There is nothing else. Nothing. Yet Boddam was a bit different. Not nearly the preponderance of spiders, thank the lord, yet it had more mosquitoes, which on my island never bothered me. And not the birds either.

As I was taking this walk amongst the eerie abandoned settlement (apparently the British Gov. kicked them all out for some reason), the trees started to bend on the beach. The tradewinds were back. And strong. And in my face. And I had an open lagoon to row.

This fact made it a little hard to sit back and relax on the island, or do a little snorkeling amongst the many coral heads there. A fetch was building up and I started to realize that my wish for adventure was in fulfillment. It was going to be a long row home.

Brillig was four miles DEAD upwind. The current AND the wind AND the windwaves would all be working against me. And Alice Carrol was so so small, with such meager freeboard (height above the water)—at least she was light and my oars are good.

Well, that was that. I ate my lunch, now only eleven o'clock, sharing my crackers with some hermit crabs. I was wanting to be off. How long would it take? How long could I go? We should see.


It was slow indeed, but not so bad as I had feared. Alice reared up over the swell reasonably. I rowed with some confidence and we trudged on. After the first hour, we had done nearly two miles. This was incredible. . . in a good way. The leeway was bad, but again, better than feared. I found a reef in the middle of the lagoon and anchored the dinghy to have a dive and a rest. It was a beautiful pillar of coral surrounded by blue. So near the reef breaks I thought I might see some large sharks. I didn't but what I did find, all by accident was more amazing, and perhaps one of the damnedest things I've ever seen.

As I dove down to a smaill shelf, I approached a wad of fish; they cleared out but there seemed to be one left behind, which I took a close look at. And all of a sudden, this great eye looked up at me, and, somehow, the thing changed.

What the hell was I looking at?

It was a great big octopus. Big. Its body was over a foot across. It had turned all crimson as I approached it—what the fish were doing there, I haven't the foggiest—I was only three feet away I figure. Close. I never would have seen it otherwise.

I had to stare at it for some time until I saw it properly. It isn't like you'd see in a book: an open-swimming, tentacled, sea monster. His tentacles were coiled beneath him; I just saw a crimson blob. . . with an eye. It moved a bit; a tentacle curled around itself and then I knew all at once: octopus.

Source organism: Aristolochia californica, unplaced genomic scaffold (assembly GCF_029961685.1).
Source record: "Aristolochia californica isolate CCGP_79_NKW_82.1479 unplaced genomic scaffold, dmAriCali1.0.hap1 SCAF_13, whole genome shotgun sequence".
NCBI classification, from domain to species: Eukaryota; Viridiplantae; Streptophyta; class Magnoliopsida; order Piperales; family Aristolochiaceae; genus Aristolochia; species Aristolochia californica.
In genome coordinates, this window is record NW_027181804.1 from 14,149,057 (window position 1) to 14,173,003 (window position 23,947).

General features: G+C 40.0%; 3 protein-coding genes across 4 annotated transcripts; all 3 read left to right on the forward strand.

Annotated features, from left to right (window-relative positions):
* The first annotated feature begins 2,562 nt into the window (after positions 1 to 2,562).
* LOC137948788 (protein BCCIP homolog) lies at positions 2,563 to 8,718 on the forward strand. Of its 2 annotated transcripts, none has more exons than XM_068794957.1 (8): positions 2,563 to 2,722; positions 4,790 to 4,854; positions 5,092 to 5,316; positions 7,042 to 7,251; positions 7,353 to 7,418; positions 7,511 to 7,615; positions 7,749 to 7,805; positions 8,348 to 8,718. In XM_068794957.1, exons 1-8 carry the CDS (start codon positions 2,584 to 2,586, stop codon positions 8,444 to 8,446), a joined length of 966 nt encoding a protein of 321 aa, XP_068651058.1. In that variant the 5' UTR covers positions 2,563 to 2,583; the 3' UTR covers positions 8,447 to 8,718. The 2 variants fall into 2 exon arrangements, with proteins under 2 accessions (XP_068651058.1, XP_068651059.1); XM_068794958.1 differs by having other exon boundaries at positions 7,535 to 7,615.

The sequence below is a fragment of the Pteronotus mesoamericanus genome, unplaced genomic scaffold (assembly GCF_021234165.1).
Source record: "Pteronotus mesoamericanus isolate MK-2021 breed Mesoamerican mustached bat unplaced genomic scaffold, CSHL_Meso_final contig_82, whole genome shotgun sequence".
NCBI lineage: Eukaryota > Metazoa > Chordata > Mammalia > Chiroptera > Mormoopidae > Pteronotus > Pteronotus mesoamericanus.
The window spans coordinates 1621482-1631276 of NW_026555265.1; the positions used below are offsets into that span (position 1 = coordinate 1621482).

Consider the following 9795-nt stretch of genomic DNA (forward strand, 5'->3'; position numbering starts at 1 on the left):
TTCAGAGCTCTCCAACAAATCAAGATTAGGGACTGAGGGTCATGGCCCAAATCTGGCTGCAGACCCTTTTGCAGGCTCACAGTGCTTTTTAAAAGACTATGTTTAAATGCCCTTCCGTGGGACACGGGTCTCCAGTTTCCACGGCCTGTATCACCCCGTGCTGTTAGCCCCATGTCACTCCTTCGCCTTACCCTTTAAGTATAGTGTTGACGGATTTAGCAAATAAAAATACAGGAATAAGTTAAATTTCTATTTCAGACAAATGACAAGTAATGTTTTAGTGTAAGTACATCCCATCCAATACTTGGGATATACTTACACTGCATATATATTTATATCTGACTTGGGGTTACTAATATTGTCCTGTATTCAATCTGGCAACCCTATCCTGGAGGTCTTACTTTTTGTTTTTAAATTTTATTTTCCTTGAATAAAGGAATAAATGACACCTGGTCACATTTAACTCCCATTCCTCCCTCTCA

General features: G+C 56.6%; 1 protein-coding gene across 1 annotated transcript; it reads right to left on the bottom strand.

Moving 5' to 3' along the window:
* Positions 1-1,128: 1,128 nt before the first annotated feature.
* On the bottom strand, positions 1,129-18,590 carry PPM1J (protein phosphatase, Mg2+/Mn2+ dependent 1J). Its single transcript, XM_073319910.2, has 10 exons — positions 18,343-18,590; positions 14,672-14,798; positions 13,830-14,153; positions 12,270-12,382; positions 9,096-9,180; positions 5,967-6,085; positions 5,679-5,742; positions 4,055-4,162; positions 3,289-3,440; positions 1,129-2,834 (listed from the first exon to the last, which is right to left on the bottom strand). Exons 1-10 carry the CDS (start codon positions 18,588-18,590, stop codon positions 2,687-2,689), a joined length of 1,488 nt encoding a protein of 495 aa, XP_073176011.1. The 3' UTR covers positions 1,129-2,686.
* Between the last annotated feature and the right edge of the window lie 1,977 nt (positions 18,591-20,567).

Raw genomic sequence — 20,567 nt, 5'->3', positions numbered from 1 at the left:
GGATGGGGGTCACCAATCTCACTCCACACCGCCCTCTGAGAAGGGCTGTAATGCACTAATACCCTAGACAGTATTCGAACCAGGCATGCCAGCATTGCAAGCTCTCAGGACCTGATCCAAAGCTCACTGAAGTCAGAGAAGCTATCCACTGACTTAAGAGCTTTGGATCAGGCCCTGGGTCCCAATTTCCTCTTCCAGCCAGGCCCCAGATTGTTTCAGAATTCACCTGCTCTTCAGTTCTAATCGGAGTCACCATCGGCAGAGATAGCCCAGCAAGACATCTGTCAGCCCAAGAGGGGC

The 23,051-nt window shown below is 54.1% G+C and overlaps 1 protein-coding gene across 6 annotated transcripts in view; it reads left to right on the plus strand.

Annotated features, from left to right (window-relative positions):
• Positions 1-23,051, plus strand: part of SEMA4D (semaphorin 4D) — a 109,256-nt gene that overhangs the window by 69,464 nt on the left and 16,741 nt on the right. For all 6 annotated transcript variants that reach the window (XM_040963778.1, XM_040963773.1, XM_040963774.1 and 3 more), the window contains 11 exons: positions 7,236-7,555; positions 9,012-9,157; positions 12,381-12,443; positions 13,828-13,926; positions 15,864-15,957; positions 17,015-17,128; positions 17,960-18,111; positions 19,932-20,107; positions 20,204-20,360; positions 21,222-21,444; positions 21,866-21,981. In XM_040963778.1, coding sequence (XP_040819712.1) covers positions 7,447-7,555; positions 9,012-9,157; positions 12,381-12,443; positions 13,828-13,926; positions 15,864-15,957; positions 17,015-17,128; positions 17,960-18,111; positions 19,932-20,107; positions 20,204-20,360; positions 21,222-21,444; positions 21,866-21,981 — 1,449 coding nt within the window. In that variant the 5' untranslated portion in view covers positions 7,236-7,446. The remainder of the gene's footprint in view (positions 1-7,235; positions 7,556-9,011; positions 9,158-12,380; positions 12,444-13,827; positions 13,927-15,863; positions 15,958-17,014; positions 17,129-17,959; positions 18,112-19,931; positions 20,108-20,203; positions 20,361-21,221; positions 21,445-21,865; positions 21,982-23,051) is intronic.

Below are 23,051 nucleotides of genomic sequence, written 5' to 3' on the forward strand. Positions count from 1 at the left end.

Then it got weird.

It was smooth and crimson. I saw it and knew it. Then it vanished, well. . . it transformed, but perfectly. It's colors went to shades of brown and tan in great blotches. But what was more, its skin took the patchy texture as well—it grew great lumps, like boils, developed pock-marks.

Wow. . . I almost failed to remember to breathe. I didn't want to take my eyes off it—I would never find it again.

Remember the movie Predator, or James Bonds car—that invisible-stuff is no joke. Nature can do it better than technology. When it changed, it vanished. There was nothing 'octopus' about it. Only a coral head. Completely invisible. I couldn't have dreamed any 'real' thing could possible do true magic like that. I saw it. Me. And I am amazed.

It warily slunk into the coral and was gone. I was wowed and slunk back aboard Alice for the remainder of the row. I was unconcerned now. I was nearly halfway home and it was yet one o'clock in the afternoon. I had to beware the leeway. Nothing else.

Yet conditions change. I don't know why, but the going only got worse. The fetch was beating against the bow and those last few miles just wouldn't come. At least I finally got what I wanted: tired. If I hadn't thought to bring my old mountain-biking gloves to wear I hate to think of condition of my hands.

The southern break was roaring in my ears; the last few islands slowly eased on past, and the lee of 'my island' came at last. I was hot and tired and dropped anchor away to the south of Brillig for one last dive. To my amazement, as I dropped in I spied a hulk on the edge of the reef. As I swam over, a fifty foot hull lurched on the edge of the reef where it had unwillingly become part of the topography.

Being no more than ten feet under, it was easy to dive. As I went down and into an open hold, I was met by hundreds of copper sweepers, teeny-tiny fish with strangely articulated tails. Apparently they are nocturnal. I guess they spend their days lingering in the wreck. The hull was simply full of them, a fog of fish as dense as I have ever seen. They didn't shy away either. I came right in amongst them and they sort of looked at me, but without interest. (Ha, I am reading into the eyes of a three inch fish!)

Upon inspection, I found a gaping hole in the side of the yacht where it must have worked against the reef until it failed and sank. It was a concrete boat, which do not tolerate reefs with any candor.

That was enough for me. I craved hot coffee, a rolly, and some peace on deck. The day was done; an adventure was had. Tomorrow I would haul anchor and get back to the work of finding Africa at the far end of this voyage.

Of course the weather did not hold and I did not leave for Africa.